Ta da!... but let's go one better....

Better answer...

What I described a moment ago is how my page USED to be.

What was wrong with that? I'd rather not have the...

<link href='http://fonts.googleapis.com/css?family=Redressed' rel='stylesheet' type='text/css'>

... in the page. "Good" CSS separates the "how" out from the "what".

"All" I did, to achieve a "better" result was to move the...


... stuff from the page you are reading, to MY CSS stylesheet, "", the one that says how the page you are reading should be rendered.

Why better? Imagine you had ten pages like this one. And you wanted to change the typeface used in al text of a given class across all ten pages? Much easier to change one line of the CSS file, than a line in each of the ten page headers!

Not only is that easier, but it also creates a more robust system... you don't have to worry about forgetting the tweak in one of the dependent pages. Of course, it also means more "hidden stuff" "doing things" behind the scenes.

But HOW you "move" that single line is the trick!

Instead of the "<link href='http://fonts.googleapis..." in the page with the text to be displayed, you put....

@import url(http://fonts.googleapis.com/css?family=Redressed);

... in the stylesheet "driving" the page!

Note! It would be usual to use the same .css file to control the appearance of several pages. In normal use, the name of the .css file would not tie it so closely to a single page of HTML as the name I've used for this page. The name could be, say "AFoolishName.css"... as long as you used that in each relevant place. The name is up to you. Choose something that helps you, like "HtmlTutorialsPages.css", which would be a fine name for the .css for a number of pages with help on writing HTML.

A warning...

"In the land of the blind, the one-eyed man is king".

I am perhaps a "half eyed man" when it comes to CSS. And CSS is notorious for working inconsistently across different platforms. I hope the above has been interesting and useful. Please let me know if you have problems with what I've commended to you?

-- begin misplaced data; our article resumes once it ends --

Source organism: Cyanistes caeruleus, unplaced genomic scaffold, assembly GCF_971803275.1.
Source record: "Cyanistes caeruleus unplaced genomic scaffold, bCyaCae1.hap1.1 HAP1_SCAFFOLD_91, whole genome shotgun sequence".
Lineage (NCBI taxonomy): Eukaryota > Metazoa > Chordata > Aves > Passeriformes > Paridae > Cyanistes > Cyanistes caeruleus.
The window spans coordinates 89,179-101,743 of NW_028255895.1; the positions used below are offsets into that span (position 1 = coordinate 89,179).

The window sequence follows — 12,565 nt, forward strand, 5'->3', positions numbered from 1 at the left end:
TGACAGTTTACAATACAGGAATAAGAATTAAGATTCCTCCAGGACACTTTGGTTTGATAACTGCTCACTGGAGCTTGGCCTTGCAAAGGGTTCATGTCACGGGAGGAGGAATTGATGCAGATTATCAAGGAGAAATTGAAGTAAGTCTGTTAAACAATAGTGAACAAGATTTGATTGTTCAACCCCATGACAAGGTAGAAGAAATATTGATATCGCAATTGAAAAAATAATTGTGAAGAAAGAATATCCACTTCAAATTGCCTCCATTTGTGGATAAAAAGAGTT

External typefaces not wanted?

If you are reluctant to complicate things with external fonts, I'm with you!

For many, many years I simply left the way text looked to you, gentle reader. (You can configure your browser in all sorts of ways.) I've unbent a little... but not a lot. I will use styles and CSS to help make computer code stand out, I admit.

At July 12, http://www.w3.org/TR/CSS21/fonts.html lists the following as the available generic font-family names: serif, sans-serif, cursive, fantasy, monospace. (A little detail: Note that the last is the name for a font-family. You cannot get, say, Times New Roman to give up its proportional spacing by sticking "monospace" in somewhere. Sorry!)

Quoting from the w3 page: "Generic font families are a fallback mechanism, a means of preserving some of the style sheet author's intent in the worst case when none of the specified fonts can be selected."

To set up this fallback mechanism, always include one of the generic family names at the right hand end of the list of fonts following any use of "font-family".

If you want to be a little adventurous with typefaces, I was pointed to the web design page just cited by Nik Rawlinson in his excellent "Web Expert" column in the ink-on-paper from Computershopper.co.uk of September 2012. He also told us that...

You can now assume that everyone with a
desktop computer or laptop... will have
(in addition to the early standard fonts,
   Verdana, Arial, Courier New, Times New Roman,
   Serif and San Serif)
Palatino, Arial Black and Narrow, Lucida Sans...

A full list....


At that site, there is a nice "sampler", and information on what you need to put in your HTML to get something close to the typeface of your want to display on whatever device, with whatever browser.

Here are just a few samples of some fonts used a simple, direct way. (I am indebted to http://catcode.com/styleinfo/family.html for that approach to using "font-family".)

Before the samples, I will show you the HTML which produced the first few...

<div class="tmpTKB">
<span style="font-family: serif;">Generic serif text</span><br>
<span style="font-family: monospace;">Generic monospace text</span><br>
<span style="font-family: cursive;">Generic cursive text</span><br>
<span style="font-family: fantasy;">Generic fantasy text</span><br>
<span style="font-family: 'Lucida Sans Unicode', 'Lucida Grande', sans-serif;">Lucida Sans/ Grande text, with san-serif fallback</span><br>

The first few don't use a "named" font, from your operating system. They "demand" your browser's default font. (It will, of course, be something from your OS... but I wanted to stress the selection mechanism for you.)

Whenever you use "font-family", as explained in the quote from w3.com, it is wise to finish the list of fonts you hope to use with one of the HTML defined "generic font family" names... in case the browser can't find any of the other font families you listed. (The browser will work through the list from left to right until it finds a font it can use.)

The Lucida example is fancier in two ways.

The basic form of the line, using words all in caps for things to be replaced in a specific instance of the line, is....

<span style="font-family: LIST-OF-FAMILY-NAMES;">TEXT-TO-DISPLAY</span>

The following would be fine as a LIST-OF-FAMILY-NAMES (hereafter called a "LIST")....


(That, by the way, is a legitimate LIST.)